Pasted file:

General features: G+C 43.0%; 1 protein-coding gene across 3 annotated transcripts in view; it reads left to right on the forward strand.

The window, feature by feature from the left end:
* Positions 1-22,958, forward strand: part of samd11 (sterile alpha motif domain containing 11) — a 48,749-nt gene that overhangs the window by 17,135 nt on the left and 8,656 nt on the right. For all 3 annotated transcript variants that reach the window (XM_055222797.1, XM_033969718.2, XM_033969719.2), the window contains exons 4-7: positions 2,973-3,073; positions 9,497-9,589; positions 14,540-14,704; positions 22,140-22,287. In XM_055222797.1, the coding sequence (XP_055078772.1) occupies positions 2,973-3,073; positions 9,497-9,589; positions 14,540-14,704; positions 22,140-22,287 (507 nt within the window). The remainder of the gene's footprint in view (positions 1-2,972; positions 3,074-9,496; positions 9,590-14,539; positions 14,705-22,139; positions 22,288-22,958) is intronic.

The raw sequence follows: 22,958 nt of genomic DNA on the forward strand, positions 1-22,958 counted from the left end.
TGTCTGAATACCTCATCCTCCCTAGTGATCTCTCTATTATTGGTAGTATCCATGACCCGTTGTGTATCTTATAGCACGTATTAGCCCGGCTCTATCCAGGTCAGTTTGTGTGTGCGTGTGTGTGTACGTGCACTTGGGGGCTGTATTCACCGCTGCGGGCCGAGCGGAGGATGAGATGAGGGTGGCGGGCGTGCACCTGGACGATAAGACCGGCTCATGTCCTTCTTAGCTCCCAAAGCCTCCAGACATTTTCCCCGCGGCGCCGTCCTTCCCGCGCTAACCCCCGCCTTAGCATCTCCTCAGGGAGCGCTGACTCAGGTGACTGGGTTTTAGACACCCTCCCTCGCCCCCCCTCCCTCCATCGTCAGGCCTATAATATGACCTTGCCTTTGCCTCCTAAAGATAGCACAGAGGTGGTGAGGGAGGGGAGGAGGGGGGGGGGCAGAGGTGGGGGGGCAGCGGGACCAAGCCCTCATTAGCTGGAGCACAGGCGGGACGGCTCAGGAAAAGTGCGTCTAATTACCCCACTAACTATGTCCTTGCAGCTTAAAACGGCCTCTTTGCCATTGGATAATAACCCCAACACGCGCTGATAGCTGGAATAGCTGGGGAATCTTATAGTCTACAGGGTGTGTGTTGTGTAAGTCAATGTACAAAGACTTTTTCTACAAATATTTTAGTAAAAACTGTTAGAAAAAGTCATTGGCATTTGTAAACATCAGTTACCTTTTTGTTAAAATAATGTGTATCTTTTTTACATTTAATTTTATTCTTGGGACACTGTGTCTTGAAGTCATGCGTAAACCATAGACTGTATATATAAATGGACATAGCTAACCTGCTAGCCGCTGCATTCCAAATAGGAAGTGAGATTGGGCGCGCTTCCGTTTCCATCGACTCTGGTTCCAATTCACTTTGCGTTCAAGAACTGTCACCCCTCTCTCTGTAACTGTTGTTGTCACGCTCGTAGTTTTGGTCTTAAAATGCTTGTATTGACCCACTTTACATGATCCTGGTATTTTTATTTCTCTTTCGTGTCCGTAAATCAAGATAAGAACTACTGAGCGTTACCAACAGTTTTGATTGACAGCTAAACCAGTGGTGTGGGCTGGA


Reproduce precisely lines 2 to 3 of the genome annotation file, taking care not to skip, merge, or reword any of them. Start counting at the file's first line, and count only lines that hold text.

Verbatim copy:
The window, feature by feature from the left end:
* Positions 1-22,958, forward strand: part of samd11 (sterile alpha motif domain containing 11) — a 48,749-nt gene that overhangs the window by 17,135 nt on the left and 8,656 nt on the right. For all 3 annotated transcript variants that reach the window (XM_055222797.1, XM_033969718.2, XM_033969719.2), the window contains exons 4-7: positions 2,973-3,073; positions 9,497-9,589; positions 14,540-14,704; positions 22,140-22,287. In XM_055222797.1, the coding sequence (XP_055078772.1) occupies positions 2,973-3,073; positions 9,497-9,589; positions 14,540-14,704; positions 22,140-22,287 (507 nt within the window). The remainder of the gene's footprint in view (positions 1-2,972; positions 3,074-9,496; positions 9,590-14,539; positions 14,705-22,139; positions 22,288-22,958) is intronic.